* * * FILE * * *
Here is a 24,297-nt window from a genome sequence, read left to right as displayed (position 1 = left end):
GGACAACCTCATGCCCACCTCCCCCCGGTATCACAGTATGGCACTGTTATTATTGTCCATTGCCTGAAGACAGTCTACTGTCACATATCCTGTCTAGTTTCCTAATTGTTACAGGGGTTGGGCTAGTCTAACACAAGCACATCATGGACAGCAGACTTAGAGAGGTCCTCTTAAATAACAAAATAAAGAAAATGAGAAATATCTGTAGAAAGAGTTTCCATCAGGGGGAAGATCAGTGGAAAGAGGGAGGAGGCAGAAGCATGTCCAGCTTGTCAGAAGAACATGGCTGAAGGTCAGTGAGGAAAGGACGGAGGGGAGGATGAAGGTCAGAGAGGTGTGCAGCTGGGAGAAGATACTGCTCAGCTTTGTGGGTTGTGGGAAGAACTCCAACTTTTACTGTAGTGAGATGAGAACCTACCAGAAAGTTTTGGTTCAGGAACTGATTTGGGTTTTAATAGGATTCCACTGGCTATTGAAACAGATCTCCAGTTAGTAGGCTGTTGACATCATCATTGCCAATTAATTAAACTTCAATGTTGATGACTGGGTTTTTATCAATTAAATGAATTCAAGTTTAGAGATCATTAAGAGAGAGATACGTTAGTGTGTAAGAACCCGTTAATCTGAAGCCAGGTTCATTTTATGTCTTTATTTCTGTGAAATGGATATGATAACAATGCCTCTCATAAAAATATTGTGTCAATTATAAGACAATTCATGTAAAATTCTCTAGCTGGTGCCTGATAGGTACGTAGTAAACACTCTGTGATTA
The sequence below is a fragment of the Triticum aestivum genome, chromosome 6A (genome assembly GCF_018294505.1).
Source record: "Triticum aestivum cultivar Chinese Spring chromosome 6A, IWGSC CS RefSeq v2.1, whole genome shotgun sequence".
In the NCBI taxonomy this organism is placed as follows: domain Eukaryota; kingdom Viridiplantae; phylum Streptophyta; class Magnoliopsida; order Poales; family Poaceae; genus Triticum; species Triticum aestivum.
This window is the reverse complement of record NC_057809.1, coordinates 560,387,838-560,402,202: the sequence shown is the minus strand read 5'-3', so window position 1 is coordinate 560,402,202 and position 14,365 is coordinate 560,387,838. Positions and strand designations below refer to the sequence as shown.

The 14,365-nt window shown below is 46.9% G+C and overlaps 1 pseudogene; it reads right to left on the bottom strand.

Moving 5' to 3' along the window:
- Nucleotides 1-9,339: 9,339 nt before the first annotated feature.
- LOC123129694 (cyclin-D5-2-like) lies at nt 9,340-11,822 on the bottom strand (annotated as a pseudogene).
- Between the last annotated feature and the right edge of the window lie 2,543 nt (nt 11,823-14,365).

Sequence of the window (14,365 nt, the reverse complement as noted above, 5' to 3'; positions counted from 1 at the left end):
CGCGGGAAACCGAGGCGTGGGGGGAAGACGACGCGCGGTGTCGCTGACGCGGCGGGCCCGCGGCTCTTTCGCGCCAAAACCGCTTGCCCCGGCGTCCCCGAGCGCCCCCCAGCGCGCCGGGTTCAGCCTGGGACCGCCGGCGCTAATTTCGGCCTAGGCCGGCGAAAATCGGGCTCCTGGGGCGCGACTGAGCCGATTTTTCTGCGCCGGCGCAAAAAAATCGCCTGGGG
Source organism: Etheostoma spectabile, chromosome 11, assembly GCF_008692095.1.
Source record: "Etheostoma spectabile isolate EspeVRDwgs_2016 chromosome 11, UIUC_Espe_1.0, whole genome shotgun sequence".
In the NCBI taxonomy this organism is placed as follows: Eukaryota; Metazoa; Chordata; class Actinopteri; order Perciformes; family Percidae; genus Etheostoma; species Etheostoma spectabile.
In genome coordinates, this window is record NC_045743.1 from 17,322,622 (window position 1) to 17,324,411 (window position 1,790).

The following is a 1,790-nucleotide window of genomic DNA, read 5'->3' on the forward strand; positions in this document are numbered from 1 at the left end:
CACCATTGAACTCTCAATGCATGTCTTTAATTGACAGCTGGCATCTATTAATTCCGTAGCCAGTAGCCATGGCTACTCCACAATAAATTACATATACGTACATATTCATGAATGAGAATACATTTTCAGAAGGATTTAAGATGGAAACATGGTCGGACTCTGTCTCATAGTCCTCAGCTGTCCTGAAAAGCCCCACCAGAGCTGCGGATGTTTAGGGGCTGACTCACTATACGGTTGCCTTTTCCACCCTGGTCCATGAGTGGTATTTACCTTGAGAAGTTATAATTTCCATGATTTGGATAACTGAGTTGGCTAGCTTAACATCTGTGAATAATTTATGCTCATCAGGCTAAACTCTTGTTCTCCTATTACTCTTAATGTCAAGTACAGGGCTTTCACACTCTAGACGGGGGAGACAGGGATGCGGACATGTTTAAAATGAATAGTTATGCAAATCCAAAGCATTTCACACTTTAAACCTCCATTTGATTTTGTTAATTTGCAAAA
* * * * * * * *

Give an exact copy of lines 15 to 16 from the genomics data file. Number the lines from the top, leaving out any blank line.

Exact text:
Source record: "Etheostoma spectabile isolate EspeVRDwgs_2016 chromosome 11, UIUC_Espe_1.0, whole genome shotgun sequence".
In the NCBI taxonomy this organism is placed as follows: Eukaryota; Metazoa; Chordata; class Actinopteri; order Perciformes; family Percidae; genus Etheostoma; species Etheostoma spectabile.